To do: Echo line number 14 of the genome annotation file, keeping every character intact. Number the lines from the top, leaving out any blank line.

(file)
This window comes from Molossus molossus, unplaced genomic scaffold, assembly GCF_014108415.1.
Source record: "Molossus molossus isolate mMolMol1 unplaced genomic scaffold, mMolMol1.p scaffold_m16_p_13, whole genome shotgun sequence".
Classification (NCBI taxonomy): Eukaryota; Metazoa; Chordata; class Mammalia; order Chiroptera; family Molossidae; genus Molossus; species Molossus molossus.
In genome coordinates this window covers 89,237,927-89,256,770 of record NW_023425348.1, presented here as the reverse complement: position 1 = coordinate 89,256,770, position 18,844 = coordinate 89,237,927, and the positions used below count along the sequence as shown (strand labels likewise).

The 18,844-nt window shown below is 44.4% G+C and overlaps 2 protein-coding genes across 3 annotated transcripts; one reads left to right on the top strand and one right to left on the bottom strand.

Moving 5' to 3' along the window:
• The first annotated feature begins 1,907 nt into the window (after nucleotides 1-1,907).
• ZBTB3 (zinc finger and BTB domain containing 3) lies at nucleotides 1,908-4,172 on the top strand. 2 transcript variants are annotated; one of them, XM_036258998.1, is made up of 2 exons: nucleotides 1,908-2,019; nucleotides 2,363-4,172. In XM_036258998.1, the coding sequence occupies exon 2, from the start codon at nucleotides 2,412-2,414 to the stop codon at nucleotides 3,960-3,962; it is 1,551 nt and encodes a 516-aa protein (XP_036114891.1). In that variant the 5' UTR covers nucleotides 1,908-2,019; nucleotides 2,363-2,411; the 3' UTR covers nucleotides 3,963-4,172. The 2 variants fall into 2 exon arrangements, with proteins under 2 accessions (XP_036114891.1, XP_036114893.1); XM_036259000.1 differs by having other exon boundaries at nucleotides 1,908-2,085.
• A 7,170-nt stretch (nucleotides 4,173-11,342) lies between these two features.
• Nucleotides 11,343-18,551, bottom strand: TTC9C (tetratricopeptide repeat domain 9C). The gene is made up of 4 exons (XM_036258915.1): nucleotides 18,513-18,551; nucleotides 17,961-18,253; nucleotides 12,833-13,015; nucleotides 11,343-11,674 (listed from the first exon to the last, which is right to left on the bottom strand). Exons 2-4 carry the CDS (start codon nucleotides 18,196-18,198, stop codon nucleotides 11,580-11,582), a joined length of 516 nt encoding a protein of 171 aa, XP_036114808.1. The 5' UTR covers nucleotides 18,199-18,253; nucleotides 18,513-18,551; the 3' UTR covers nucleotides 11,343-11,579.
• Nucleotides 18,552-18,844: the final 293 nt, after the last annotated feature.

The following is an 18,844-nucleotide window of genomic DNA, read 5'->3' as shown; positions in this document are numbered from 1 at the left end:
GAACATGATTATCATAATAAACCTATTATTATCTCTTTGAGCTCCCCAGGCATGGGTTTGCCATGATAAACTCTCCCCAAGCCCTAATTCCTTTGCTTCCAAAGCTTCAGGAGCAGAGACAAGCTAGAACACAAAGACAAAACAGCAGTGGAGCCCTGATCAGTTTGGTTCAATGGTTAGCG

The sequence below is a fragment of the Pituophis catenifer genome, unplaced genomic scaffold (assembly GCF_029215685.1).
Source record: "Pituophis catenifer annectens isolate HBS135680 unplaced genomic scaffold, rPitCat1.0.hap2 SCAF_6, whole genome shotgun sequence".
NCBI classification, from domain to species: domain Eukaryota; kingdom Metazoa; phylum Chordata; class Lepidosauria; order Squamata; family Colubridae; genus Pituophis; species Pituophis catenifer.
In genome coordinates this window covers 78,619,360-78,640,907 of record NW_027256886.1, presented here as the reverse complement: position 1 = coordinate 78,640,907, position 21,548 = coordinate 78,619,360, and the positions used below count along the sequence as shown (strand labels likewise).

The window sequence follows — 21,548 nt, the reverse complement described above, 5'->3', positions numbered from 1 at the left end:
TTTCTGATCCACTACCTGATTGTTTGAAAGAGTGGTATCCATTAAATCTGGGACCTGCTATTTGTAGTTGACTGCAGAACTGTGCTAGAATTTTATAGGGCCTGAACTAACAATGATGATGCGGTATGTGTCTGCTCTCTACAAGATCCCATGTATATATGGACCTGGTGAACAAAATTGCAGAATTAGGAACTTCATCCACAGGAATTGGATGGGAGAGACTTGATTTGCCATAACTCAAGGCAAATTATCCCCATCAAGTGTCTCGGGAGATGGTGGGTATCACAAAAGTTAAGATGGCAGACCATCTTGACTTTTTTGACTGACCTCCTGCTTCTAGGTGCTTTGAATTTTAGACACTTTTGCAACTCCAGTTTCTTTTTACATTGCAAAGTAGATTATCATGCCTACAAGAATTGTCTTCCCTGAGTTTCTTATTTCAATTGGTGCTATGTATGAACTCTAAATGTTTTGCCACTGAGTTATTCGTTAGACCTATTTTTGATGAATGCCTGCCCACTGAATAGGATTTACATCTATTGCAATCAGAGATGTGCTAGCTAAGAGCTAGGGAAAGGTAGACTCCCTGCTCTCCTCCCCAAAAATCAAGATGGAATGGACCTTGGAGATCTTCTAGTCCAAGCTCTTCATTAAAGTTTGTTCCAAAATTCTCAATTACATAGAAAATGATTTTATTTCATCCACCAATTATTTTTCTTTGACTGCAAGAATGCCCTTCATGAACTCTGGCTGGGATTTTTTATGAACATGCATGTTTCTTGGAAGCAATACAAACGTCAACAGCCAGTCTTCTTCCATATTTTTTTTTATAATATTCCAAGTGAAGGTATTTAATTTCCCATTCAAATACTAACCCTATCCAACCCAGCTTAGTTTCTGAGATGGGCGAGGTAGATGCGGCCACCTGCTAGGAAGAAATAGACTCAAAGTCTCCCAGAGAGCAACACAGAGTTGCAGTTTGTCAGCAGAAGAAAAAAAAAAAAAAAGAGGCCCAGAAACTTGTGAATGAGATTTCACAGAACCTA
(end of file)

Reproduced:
The sequence below is a fragment of the Pituophis catenifer genome, unplaced genomic scaffold (assembly GCF_029215685.1).